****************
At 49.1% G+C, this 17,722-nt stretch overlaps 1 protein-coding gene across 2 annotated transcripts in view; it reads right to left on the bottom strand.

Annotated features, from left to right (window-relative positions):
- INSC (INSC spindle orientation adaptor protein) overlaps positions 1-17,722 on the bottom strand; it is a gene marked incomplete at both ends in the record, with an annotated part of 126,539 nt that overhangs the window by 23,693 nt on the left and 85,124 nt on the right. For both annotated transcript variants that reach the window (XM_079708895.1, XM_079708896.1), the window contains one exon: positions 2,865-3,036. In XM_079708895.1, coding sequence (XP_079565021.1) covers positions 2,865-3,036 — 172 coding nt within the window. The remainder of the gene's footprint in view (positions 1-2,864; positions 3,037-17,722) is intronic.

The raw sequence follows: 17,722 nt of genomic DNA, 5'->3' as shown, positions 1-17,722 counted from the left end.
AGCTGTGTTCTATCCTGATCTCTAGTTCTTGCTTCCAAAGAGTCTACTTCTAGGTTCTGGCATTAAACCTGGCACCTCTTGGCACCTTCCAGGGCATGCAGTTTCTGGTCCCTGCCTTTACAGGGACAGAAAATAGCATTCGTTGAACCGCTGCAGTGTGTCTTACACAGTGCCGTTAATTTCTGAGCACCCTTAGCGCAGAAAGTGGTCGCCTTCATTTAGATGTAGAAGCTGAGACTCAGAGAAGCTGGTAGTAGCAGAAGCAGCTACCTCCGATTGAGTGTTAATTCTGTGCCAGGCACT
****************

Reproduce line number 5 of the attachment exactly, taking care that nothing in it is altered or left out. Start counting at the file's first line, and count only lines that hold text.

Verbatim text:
AGCTGTGTTCTATCCTGATCTCTAGTTCTTGCTTCCAAAGAGTCTACTTCTAGGTTCTGGCATTAAACCTGGCACCTCTTGGCACCTTCCAGGGCATGCAGTTTCTGGTCCCTGCCTTTACAGGGACAGAAAATAGCATTCGTTGAACCGCTGCAGTGTGTCTTACACAGTGCCGTTAATTTCTGAGCACCCTTAGCGCAGAAAGTGGTCGCCTTCATTTAGATGTAGAAGCTGAGACTCAGAGAAGCTGGTAGTAGCAGAAGCAGCTACCTCCGATTGAGTGTTAATTCTGTGCCAGGCACT